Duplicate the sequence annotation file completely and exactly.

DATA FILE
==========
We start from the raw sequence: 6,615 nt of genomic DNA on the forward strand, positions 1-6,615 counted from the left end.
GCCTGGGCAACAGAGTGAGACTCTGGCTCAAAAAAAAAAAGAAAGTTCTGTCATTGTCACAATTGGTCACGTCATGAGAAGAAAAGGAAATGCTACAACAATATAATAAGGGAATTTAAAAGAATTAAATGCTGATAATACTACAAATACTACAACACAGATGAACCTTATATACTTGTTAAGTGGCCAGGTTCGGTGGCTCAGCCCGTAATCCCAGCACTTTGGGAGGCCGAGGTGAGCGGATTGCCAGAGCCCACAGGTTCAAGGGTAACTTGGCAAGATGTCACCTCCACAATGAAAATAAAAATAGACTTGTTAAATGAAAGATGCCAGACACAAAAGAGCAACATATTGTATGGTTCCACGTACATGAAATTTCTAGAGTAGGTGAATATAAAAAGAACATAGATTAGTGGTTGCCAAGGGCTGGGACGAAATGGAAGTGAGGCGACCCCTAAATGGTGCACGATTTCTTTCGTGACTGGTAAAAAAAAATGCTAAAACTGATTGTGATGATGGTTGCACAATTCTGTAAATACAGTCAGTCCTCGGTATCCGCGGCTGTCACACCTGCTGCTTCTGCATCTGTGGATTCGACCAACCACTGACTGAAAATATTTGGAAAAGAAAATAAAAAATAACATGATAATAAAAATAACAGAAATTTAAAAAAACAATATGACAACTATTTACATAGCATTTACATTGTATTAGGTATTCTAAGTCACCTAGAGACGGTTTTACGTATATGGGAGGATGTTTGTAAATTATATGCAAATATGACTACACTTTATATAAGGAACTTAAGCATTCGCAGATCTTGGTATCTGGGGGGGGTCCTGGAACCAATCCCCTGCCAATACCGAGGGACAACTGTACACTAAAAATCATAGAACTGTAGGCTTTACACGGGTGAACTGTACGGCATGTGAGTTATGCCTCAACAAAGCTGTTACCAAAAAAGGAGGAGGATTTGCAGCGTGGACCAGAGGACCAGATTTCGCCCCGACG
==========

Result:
We start from the raw sequence: 6,615 nt of genomic DNA on the forward strand, positions 1-6,615 counted from the left end.
GCCTGGGCAACAGAGTGAGACTCTGGCTCAAAAAAAAAAAGAAAGTTCTGTCATTGTCACAATTGGTCACGTCATGAGAAGAAAAGGAAATGCTACAACAATATAATAAGGGAATTTAAAAGAATTAAATGCTGATAATACTACAAATACTACAACACAGATGAACCTTATATACTTGTTAAGTGGCCAGGTTCGGTGGCTCAGCCCGTAATCCCAGCACTTTGGGAGGCCGAGGTGAGCGGATTGCCAGAGCCCACAGGTTCAAGGGTAACTTGGCAAGATGTCACCTCCACAATGAAAATAAAAATAGACTTGTTAAATGAAAGATGCCAGACACAAAAGAGCAACATATTGTATGGTTCCACGTACATGAAATTTCTAGAGTAGGTGAATATAAAAAGAACATAGATTAGTGGTTGCCAAGGGCTGGGACGAAATGGAAGTGAGGCGACCCCTAAATGGTGCACGATTTCTTTCGTGACTGGTAAAAAAAAATGCTAAAACTGATTGTGATGATGGTTGCACAATTCTGTAAATACAGTCAGTCCTCGGTATCCGCGGCTGTCACACCTGCTGCTTCTGCATCTGTGGATTCGACCAACCACTGACTGAAAATATTTGGAAAAGAAAATAAAAAATAACATGATAATAAAAATAACAGAAATTTAAAAAAACAATATGACAACTATTTACATAGCATTTACATTGTATTAGGTATTCTAAGTCACCTAGAGACGGTTTTACGTATATGGGAGGATGTTTGTAAATTATATGCAAATATGACTACACTTTATATAAGGAACTTAAGCATTCGCAGATCTTGGTATCTGGGGGGGGTCCTGGAACCAATCCCCTGCCAATACCGAGGGACAACTGTACACTAAAAATCATAGAACTGTAGGCTTTACACGGGTGAACTGTACGGCATGTGAGTTATGCCTCAACAAAGCTGTTACCAAAAAAGGAGGAGGATTTGCAGCGTGGACCAGAGGACCAGATTTCGCCCCGACG